Oct 12, 2015

A Lesson in God and Politics from the One Dollar Bill

By on Monday, October 12, 2015

 From Tom West:
Should government promote respect for God? Many today say that such support is dangerous to liberty, and an unconstitutional “establishment of religion.”
To see how far they are from the truth, consider the fact that America’s founding document, the Declaration of Independence, contains four distinct references to God:
1) He is the author of the “laws of … God”;
2) He is the “Creator” who “endowed” us with our inalienable rights;
3) He is “the Supreme Judge of the world”; and
4) He is “Divine Providence.”
If today’s conventional wisdom were true, it would be unconstitutional to teach the Declaration of Independence in our schools as the truth.

It would also be unconstitutional to say the Pledge of Allegiance in school because it contains the offending words “under God.” Of course, that is exactly what one federal judge ruled in 2002. His ruling was perfectly consistent with the principles behind the past fifty years of Supreme Court decisions.
But the Supreme Court has been following principles taught to them by the academic elites, not the principles of the Constitution as they were understood by the Founders.
America is based on a separation between church and state. That means there must be no sect that is designated as the official religion of the country.
But America is not based on a separation of God from state. How could it be, when God is the source of the rights that government is bound to secure and protect?
Consider the Great Seal of the United States, approved without controversy in the founding era, and printed today on the dollar bill.
The theology of the Declaration of Independence is presented pictorially on the reverse of the Great Seal. …
In the earthly part, a pyramid rises toward the heavenly eye. In its 1782 law approving the Seal, Congress explains that “The pyramid signifies strength and duration.” On its base is the Roman number MDCCLXXVI (1776) – the date, as Congress remarks, of the Declaration of Independence.
The pyramid has thirteen rows of bricks – the thirteen original states. The pyramid is the United States, a solid structure of freedom, built on the foundation of the Declaration. It is unfinished because America is a work in progress. More states will be added later.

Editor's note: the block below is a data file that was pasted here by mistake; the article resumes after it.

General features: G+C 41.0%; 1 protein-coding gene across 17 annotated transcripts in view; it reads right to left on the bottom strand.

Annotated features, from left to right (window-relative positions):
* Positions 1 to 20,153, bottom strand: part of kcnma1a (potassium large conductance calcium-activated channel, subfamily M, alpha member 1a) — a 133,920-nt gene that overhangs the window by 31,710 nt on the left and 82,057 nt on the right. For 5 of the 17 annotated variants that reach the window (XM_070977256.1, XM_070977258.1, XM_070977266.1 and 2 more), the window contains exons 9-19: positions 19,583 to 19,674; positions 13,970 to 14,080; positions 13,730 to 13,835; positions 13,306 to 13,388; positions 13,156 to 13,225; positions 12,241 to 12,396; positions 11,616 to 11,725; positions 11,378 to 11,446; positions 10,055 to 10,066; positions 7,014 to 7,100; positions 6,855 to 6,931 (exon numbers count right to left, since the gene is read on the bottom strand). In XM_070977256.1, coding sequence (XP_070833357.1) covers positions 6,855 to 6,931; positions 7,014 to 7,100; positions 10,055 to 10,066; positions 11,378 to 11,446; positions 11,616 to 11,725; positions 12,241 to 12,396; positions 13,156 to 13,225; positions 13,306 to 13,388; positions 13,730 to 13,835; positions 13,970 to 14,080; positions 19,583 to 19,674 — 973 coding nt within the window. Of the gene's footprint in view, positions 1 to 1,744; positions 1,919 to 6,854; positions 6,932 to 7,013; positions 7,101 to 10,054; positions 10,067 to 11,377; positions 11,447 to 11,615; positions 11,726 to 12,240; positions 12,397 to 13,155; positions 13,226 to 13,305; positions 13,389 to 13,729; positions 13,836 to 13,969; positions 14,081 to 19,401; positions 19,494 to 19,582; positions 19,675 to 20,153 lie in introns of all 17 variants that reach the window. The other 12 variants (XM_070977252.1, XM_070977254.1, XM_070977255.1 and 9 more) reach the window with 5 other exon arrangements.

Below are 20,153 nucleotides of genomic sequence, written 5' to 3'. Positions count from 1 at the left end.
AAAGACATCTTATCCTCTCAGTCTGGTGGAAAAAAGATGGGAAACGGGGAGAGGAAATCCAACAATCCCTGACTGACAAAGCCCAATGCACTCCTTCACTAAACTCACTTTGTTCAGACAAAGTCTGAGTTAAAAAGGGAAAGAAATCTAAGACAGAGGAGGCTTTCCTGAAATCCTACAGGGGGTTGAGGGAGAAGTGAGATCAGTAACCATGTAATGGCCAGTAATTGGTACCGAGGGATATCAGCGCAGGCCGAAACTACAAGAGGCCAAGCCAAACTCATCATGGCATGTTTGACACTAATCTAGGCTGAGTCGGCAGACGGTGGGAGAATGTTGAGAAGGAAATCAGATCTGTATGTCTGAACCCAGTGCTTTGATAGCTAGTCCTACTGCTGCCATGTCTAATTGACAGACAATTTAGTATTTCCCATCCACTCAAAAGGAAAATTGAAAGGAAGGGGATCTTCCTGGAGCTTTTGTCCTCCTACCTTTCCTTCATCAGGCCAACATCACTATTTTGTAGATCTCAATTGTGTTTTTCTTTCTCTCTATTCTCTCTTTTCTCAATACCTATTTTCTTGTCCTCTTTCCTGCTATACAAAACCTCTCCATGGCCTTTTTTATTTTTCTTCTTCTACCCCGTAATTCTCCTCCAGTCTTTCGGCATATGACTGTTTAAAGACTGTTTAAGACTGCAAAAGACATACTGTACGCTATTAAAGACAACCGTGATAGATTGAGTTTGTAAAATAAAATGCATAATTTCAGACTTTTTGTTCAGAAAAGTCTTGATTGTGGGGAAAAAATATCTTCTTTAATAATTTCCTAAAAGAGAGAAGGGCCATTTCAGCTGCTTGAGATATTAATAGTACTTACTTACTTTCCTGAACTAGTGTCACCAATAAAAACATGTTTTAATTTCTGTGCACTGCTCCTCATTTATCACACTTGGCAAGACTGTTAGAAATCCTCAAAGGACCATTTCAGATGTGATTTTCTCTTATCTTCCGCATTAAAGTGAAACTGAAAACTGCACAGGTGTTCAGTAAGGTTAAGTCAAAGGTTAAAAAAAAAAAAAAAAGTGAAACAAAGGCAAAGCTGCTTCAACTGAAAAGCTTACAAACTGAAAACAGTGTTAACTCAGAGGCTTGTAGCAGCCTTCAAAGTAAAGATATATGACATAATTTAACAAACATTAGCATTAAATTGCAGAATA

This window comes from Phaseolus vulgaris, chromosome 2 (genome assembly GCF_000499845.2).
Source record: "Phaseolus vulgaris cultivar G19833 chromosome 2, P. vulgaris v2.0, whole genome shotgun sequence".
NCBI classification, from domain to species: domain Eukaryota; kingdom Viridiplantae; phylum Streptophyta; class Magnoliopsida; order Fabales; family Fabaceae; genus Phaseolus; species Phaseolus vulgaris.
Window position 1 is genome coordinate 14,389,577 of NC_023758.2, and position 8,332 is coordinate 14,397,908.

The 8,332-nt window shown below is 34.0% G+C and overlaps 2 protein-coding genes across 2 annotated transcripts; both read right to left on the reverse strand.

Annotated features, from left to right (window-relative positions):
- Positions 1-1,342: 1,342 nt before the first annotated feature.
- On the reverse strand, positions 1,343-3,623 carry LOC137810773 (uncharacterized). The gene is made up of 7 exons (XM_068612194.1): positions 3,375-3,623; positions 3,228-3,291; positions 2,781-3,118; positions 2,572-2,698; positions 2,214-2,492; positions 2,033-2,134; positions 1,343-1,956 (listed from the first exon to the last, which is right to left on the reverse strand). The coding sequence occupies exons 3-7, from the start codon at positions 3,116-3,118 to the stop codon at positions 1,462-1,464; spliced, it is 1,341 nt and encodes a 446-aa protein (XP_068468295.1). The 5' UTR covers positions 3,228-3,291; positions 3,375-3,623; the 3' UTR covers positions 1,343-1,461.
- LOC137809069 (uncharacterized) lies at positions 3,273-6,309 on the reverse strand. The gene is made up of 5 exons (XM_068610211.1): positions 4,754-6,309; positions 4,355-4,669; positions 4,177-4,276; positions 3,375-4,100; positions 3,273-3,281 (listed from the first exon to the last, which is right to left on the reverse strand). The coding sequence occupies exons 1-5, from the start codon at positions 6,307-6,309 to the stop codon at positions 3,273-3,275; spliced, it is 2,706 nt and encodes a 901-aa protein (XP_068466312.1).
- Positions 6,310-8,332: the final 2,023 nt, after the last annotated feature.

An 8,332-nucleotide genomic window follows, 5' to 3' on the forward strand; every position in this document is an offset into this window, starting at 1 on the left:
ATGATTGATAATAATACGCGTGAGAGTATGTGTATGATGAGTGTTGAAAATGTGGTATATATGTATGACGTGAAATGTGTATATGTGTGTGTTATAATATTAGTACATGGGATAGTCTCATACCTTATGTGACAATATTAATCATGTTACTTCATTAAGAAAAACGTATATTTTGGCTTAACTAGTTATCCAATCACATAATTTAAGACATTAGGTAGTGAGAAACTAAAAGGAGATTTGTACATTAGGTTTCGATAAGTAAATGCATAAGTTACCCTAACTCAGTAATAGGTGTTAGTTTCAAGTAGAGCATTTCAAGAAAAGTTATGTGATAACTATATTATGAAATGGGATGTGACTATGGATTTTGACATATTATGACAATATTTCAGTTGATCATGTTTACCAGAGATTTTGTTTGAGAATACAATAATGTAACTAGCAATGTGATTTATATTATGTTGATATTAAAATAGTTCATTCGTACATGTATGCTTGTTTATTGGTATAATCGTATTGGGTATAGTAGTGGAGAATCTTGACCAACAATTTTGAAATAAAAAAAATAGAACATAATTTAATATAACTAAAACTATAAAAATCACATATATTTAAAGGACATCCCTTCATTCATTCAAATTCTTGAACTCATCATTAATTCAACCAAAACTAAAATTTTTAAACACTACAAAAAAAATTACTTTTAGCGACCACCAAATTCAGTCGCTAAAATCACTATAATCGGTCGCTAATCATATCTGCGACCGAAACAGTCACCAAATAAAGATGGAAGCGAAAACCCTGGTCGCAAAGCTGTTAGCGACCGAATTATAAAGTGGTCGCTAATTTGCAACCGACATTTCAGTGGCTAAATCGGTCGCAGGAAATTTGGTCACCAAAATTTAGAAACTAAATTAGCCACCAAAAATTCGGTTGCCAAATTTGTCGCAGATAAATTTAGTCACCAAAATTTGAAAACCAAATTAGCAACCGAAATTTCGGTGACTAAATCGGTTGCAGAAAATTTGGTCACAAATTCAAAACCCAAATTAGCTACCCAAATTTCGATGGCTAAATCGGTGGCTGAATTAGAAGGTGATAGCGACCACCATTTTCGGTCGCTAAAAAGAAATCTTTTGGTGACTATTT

“In the zenith” above the unfinished pyramid, the 1782 law calls for “an eye in a triangle, surrounded with a glory.” This design and placement of God’s eye suggests that America is connected to the divine in three ways.
First, the eye keeps watch over America, protecting her from her enemies. Congress explains: “The eye over it and the motto allude to the many signal interventions of Providence in favor of the American cause.” The Declaration of Independence had expressed “a firm reliance on the protection of Divine Providence.”
Second, the complete triangle enclosing God’s eye is a model for the incomplete or imperfect triangular shape of the pyramid below. The perfect divine shape symbolizes God’s perfection, which we know (in part) through our reason, which teaches us “the laws of nature and of nature’s God.” These laws, in turn, guide the construction of the earthly pyramid.
That means America is a work in progress in a deeper sense than its number of states. No matter how many rows of bricks (new states) are added to the pyramid, America must always look to the Supreme Being as, and at, her “zenith,” to be true to what she is and aspires to be. …
Third, the all-seeing eye is not only America’s protector and ruling guide. God is also her judge. This is implied by the motto annuit coeptis, “He approves of what has been started.”
The motto implies that God will no longer approve if America strays too far from the right path. …
In sum, the Great Seal teaches us that America is a nation “under God” in three ways: God protects America; God perfects and rules America; and God judges America.

The Seal has two Latin mottoes, one for the heavenly and one for the earthly part. The mottoes are taken from the great Roman poet Virgil.
The pyramid is labeled novus ordo seclorum, “a new order of the ages.” Congress explains, “the words under it signify the beginning of the New American Era, which commences from that date,” namely, 1776.” The phrase is a variant of a line in Virgil’s fourth Eclogue; this poem describes the return of the golden age, an age of peace and plenty.
“Over the eye,” says the 1782 law, “these words, annuit coeptis,” literally, “he has nodded [or nods] in assent to the things that have been started.” In Virgil’s great epic poem, the Aeneid, Aeneas’s son uses those words in a prayer. Jupiter hears the prayer; the son shoots, and his arrow pierces the enemy’s head. Aeneas’s small band of warriors will eventually become Rome, the greatest empire in world history—so far.

The two mottoes point to the founding of Rome in the remote past (the Aeneid) and the Golden Age of the future (Eclogue 4). Taken together, they suggest that America, with divine approval and support, will become a New Rome, combining the glory of the old Rome with the freedom, prosperity, and peace of the Golden Age. America’s foundation, like Rome’s, had to be laid in violence. But unlike Rome, the new order, if it is true to its God and its principles, will not grow to greatness through warfare and conquest, but through the arts of peace.
The Great Seal shows us that Founders’ view of religious liberty does not prohibit, but actually encourages, government promotion of religion – as long as the religious teaching that is promoted supports “the laws of nature and of nature’s God.” Those laws are the foundation of the rational liberty that is the essence of America’s greatness.


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